Harvie Conn taught that everyone is both a sinner and the sinned against. If we preach the gospel to sinners and leave out the sinned against, then we are only speaking to half of the problem. Christ died to save me from my sin, but he also died to save me from being sinned against.
I asked the question of my pastor, how do we bring this element back into worship services which have become so individualistic. My colleague, Anthony Johnson, spoke up and reminded me that gospel music is full of the response of the sinned against to the power of the gospel. (I was a little embarrassed that I missed that.)
She will give birth to a son, and you are to give him the name Jesus, because he will save his people from their sins.” – Matthew 1:21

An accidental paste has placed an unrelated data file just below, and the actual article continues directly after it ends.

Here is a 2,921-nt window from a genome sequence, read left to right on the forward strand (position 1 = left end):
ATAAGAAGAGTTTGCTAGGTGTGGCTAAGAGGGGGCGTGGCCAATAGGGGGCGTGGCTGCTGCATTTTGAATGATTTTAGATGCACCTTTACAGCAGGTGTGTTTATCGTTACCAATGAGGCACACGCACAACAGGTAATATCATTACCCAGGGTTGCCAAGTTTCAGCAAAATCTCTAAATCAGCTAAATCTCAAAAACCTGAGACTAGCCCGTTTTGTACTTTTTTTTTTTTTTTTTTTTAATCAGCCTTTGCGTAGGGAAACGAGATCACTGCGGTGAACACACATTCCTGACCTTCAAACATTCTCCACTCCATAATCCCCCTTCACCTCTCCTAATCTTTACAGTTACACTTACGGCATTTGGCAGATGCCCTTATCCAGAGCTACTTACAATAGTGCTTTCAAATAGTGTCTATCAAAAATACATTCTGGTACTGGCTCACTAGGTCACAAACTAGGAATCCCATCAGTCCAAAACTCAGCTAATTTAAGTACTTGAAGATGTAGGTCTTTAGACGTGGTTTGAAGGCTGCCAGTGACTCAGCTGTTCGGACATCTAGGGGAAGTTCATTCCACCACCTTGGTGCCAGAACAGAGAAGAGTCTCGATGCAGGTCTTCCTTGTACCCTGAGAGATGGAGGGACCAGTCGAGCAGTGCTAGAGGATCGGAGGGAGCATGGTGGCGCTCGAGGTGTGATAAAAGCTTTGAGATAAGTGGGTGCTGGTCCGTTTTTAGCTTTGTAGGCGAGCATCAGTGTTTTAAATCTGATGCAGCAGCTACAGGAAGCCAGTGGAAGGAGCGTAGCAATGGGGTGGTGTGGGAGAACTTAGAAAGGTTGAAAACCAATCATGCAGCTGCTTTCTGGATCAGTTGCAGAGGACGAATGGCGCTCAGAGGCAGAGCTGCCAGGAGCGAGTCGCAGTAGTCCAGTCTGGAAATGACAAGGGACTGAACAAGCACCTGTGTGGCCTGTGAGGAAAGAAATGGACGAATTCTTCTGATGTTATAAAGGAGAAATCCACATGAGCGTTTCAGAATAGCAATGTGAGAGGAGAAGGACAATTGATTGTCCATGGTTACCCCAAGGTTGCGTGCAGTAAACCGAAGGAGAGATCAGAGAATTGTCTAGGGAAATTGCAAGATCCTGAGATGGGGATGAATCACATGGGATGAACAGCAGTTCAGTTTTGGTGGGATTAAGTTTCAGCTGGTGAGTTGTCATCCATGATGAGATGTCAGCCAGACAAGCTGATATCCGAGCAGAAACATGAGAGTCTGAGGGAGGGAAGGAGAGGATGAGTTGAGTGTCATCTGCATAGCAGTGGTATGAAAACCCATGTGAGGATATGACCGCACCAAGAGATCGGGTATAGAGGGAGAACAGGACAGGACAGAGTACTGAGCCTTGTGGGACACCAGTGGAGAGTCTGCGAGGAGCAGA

Joseph and Mary were commanded to give their child the name, “Jesus” as a sign and a symbol of his appointment to the role of Messiah. The Law of YHWH clearly stated that failure to remain faithful to the covenant at Sinai would result in exile and death (Deuteronomy 28) . God’s people had strayed from the covenant and had become idolaters and oppressors (Jeremiah 2). However, the promises that YHWH had made to Abraham would not fail. He would remain faithful even when his people were not (Jeremiah 31).